S.N. Dwivedi, J.
1. The appellant appeals from the judgment of the Allahabad High Court affirming the judgment of the Special Judge, Saharanpur. The Special Judge convicted him under Section 161 I.P.C. read with Section 5(2) of the Prevention of Corruption Act and sentenced Mm to one year's rigorous imprisonment as well as a fine of Rs. 100/-
2. He was employed as a lekhpal in the Consolidation Department In 1964 consolidation operations were initiated in village Nanka in the District of Saharanpur. A chak was allotted by the Consolidation Officer to one Kala Singh. Kala Singh complained to the 'consolidation authorities that his chak was less than the allotted area. One Dm Prakash Kaushal, Kanungo, and the appellant measured its area. It appears that the area of the chak was found to be more than the allotted area.
3. The prosecution case was that the appellant demanded Rs. 20/- from Kala Singh for concealing from the Consolidation authorities the excess area in his chak. Kala Singh went to the Deputy Superintendent of Police and made a complaint to 'him against the appellant. A trap was laid and the appellant accepted initialled currency notes of Rs. 20/-. The Deputy Superintendent of Police recovered the said notes from the pocket of the appellant.
4. The appellant pleaded not guilty. He, however, admitted recovery of the currency notes of Rs. 20/- from his pocket. In this regard his explanation was that some time ago he had paid Rs. 20/- to Kala Singh to purchase ghee for him and as Kala Singh could not purchase ghee, he. returned the amount of Rs. 20/- to him on that date.
5. The prosecution examined in support of its case Sri Hira Lal Sharma, Deputy Superintendent of Police Kala Singh and Asha Ram. The appellant examined in support of his defence Om Prakash Kaushal and Roda Mal. The Special Judge disbelieved the defence witnesses and has relied on the evidence of prosecution witnesses. The High Court also has believed the evidence of Sri Hira Lal Sharma and Kala Singh. It has pointed out that there was no material discrepancy in the statements of these two witnesses, Accordingly, the High Court affirmed the judgment of the Special Judge.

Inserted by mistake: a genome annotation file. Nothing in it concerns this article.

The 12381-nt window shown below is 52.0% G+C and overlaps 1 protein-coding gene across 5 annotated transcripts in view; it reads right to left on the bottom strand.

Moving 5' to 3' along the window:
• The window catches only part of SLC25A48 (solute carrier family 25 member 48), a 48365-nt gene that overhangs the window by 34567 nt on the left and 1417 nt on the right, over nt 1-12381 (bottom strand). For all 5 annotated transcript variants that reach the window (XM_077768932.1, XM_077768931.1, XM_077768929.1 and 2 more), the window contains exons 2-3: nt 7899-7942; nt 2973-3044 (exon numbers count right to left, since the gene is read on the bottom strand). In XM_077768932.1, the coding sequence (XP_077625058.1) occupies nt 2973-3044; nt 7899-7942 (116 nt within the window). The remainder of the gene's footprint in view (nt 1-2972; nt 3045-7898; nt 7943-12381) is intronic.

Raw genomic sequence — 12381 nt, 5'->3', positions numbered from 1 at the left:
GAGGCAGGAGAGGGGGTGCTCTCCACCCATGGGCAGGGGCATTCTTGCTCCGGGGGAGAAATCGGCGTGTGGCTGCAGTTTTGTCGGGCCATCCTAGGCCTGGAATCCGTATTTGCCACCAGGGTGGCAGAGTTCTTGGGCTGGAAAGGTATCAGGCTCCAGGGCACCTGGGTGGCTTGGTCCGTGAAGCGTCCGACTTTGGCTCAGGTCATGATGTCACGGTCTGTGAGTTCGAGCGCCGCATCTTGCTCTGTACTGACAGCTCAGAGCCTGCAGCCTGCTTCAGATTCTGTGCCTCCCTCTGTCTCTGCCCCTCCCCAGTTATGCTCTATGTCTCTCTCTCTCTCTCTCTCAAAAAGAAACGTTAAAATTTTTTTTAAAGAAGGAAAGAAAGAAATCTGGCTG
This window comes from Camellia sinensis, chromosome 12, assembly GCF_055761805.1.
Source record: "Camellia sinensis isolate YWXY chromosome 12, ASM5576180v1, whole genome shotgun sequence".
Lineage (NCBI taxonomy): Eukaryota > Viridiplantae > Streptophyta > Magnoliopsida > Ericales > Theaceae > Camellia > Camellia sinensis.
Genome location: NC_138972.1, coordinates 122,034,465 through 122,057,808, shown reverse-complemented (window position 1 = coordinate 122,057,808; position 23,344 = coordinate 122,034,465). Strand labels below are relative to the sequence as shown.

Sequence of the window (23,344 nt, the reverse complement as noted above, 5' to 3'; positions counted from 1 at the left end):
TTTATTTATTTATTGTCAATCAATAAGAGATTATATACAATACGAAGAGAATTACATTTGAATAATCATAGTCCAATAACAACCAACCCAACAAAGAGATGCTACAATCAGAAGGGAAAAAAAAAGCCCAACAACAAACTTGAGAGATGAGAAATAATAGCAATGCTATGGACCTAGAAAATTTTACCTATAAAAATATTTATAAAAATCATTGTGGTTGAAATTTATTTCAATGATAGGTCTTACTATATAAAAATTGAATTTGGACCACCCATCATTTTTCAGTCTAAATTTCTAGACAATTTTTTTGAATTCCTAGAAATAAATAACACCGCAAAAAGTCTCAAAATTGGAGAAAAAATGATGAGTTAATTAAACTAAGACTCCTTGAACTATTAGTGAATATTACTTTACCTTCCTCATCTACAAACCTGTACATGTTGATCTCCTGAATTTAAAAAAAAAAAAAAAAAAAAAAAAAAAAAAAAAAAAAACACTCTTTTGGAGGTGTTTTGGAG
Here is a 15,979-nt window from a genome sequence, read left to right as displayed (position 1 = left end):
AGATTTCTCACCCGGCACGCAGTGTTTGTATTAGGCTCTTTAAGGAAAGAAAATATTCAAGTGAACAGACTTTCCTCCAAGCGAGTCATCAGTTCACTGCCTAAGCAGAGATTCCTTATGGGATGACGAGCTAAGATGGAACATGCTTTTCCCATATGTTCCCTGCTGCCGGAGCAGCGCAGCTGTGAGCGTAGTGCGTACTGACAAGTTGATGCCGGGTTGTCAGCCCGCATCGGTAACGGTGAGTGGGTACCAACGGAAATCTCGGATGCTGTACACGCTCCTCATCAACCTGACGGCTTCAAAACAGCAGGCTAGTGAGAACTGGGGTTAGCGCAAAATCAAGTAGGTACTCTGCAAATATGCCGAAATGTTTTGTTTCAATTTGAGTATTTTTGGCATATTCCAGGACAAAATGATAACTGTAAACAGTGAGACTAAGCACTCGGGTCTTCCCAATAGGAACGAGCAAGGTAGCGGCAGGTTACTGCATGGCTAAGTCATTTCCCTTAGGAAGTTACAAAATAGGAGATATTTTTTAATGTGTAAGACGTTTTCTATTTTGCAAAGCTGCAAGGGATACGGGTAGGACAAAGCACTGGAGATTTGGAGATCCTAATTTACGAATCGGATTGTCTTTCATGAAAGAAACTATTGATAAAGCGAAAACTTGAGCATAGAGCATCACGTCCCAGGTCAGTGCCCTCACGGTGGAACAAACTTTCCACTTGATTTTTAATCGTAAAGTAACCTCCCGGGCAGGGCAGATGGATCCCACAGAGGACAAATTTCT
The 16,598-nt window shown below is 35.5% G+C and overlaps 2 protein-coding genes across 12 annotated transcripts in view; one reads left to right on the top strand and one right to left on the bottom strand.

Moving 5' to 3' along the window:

6. We have heard counsel for the appellant. Since the appellant has admitted recovery of the amount from his pocket it was incumbent on him to explain that circumstance. No doubt he did give as explanation. The explanation was that the amount of Rs. 20/- was given by him to Kala Singh on some earlier date for purchasing ghee for him. As Kala Singh was unable to purchase ghee, he returned the amount to him cm that date. Now Kala Singh is not a ghee dealer. It is strange that the appellant should have asked him to purchase ghee for him. Again, in his statement before the Special judge he did not give the date on which he had paid the sum of Rs. 20/- to Kala Singh for purchasing ghee. He did not examine any witness to prove this alleged payment of Rs. 20/- to Kala Singh. His explanation was, therefore, rightly rejected. Moreover, the High Court has believed Sri Hira Lal Sharma and Kala Singh. Sri Hira Lal Sharma has reproduced in his own words the conversation which took place between Kala Singh and the appellant while the former had passed the currency notes of Rs. 20/- to the latter.
7. Counsel for the appellant has relied on Ram Prakash Arora v. State of Punjab : 1972CriLJ1293 . In this case the prosecution evidence consisted only of the witnesses who had participated in the trap. For one reason or the other, it was found that the evidence of four witnesses was not free from blemish. The appellant had denied recovery. This Court said that the evidence of the witnesses who have participated in the trap 'should be tested in the same way as that of any other interested witness' and 'in a proper case the Court may look for independent corroboration before convicting the accused person.' In our view the facts of that case are entirely distinguishable from the facts of the present case. Here the recovery of notes from his pocket is not disputed by the appellant He offered an explanation therefore but it has not been accepted by the Special Judge and the High Court. On account of the infirmities, already pointed out by us, his explanation was rightly disbelieved.
8. Counsel for the appellant has prayed for reduction of sentence. We do not think that the sentence is severe. It does not call for any interference.
9. There is no force in this appeal and it is hereby dismissed.